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dc.contributor.authorWilliam, Jennings
dc.date.accessioned2013-06-07T04:07:41Z
dc.date.available2013-06-07T04:07:41Z
dc.date.issued2013
dc.identifier.citationWilliam, J. (2013). The Marist missionaries' first encounters with inhabitants of the Pacific. Australian Journal of French Studies, 50(1), 115-149.en_NZ
dc.identifier.urihttps://hdl.handle.net/10289/7689
dc.description.abstractMissionaries of the French-based Society of Mary (Marists) arrived in the Pacific in the late 1830s. Reports by European travellers and missionaries had told the first Marists to expect Pacific peoples who were either cannibals or noble savages. Their encounter with recently-converted Mangarevans in the Gambier Islands led them to believe that idyllic Christian societies could be created in the South Pacific. This belief influenced the first Marists' descriptions of Pacific peoples, notably New Zealand Maori. The Marists consequently emphasised the noble savage trope and downplayed cannibalism. They also displayed a relatively tolerant attitude towards indigenous practices.en_NZ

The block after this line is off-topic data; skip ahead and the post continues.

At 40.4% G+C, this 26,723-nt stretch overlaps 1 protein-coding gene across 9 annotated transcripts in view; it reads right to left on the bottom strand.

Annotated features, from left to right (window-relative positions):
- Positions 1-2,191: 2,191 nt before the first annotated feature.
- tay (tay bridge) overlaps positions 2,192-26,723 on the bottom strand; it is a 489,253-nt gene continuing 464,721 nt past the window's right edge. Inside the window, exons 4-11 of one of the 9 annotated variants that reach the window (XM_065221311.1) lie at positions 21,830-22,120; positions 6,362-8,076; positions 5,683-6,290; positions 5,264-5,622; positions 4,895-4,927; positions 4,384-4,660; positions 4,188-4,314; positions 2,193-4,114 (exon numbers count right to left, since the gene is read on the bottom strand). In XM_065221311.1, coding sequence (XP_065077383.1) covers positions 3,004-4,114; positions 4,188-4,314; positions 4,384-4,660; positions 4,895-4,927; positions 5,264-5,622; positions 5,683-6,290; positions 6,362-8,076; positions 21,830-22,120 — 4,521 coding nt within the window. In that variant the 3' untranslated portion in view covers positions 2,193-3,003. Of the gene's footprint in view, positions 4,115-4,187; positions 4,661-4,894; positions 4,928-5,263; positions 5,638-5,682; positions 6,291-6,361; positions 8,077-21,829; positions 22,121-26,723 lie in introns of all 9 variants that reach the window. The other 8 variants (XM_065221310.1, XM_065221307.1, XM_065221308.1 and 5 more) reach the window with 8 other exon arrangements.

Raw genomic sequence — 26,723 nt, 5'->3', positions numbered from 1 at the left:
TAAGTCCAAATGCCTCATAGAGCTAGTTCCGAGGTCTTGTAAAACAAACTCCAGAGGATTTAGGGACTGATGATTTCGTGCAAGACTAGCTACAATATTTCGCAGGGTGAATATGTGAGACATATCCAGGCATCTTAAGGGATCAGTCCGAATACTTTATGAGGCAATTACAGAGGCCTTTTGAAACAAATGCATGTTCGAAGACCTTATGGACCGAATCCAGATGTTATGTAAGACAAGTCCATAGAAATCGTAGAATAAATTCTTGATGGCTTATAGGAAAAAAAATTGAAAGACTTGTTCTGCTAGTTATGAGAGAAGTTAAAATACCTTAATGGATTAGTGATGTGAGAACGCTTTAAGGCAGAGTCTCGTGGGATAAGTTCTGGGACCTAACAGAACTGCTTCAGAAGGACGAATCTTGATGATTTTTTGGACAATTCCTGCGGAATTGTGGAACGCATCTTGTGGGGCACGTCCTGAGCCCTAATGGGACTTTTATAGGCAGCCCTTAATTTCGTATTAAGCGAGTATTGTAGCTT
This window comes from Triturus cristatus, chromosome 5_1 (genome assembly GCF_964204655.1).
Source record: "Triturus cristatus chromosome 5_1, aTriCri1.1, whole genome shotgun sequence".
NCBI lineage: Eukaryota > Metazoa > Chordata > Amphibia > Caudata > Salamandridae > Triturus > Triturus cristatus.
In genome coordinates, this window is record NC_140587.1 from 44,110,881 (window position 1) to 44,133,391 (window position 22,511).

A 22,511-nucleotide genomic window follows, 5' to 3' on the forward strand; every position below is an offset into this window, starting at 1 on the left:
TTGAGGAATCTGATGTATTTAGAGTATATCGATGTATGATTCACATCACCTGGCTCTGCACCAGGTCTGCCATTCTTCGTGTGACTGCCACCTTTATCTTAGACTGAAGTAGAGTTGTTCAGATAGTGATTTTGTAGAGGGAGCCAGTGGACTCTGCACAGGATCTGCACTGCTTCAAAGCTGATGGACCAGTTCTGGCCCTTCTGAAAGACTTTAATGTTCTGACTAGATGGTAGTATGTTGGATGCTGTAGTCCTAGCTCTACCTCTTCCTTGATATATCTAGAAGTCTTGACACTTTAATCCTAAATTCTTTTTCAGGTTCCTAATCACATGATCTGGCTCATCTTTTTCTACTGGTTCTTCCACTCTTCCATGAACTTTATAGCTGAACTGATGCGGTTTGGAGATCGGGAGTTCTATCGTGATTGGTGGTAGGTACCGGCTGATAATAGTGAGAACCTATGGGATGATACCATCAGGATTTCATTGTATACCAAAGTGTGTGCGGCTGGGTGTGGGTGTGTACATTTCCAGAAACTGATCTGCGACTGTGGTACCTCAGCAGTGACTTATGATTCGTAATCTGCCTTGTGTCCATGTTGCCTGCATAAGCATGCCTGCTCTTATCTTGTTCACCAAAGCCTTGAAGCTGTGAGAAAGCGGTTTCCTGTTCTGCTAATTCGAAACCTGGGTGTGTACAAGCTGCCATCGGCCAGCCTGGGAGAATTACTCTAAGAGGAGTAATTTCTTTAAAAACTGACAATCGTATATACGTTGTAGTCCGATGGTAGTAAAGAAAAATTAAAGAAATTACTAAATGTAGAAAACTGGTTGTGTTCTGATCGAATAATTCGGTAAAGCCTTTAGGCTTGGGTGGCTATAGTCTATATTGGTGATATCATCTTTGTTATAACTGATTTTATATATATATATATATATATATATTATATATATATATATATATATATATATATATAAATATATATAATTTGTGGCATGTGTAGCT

dc.language.isoenen_NZ
dc.publisherLiverpool University Pressen_NZ
dc.relation.urihttp://search.proquest.com.ezproxy.waikato.ac.nz/docview/1353056891/13E8247BA16265C554E/10?accountid=17287en_NZ
dc.subjectmissionariesen_NZ
dc.subjectreligious missionsen_NZ
dc.subjectChristianityen_NZ
dc.subjectcannibalismen_NZ
dc.subjectreligious conversionen_NZ
dc.titleThe Marist missionaries' first encounters with inhabitants of the Pacificen_NZ
dc.typeJournal Articleen_NZ
dc.identifier.doi10.3828/ajfs.2013.8en_NZ
dc.relation.isPartOfAustralian Journal of French Studiesen_NZ
pubs.begin-page115en_NZ
pubs.elements-id39140
pubs.end-page127en_NZ
pubs.issue1en_NZ
pubs.volume50en_NZ


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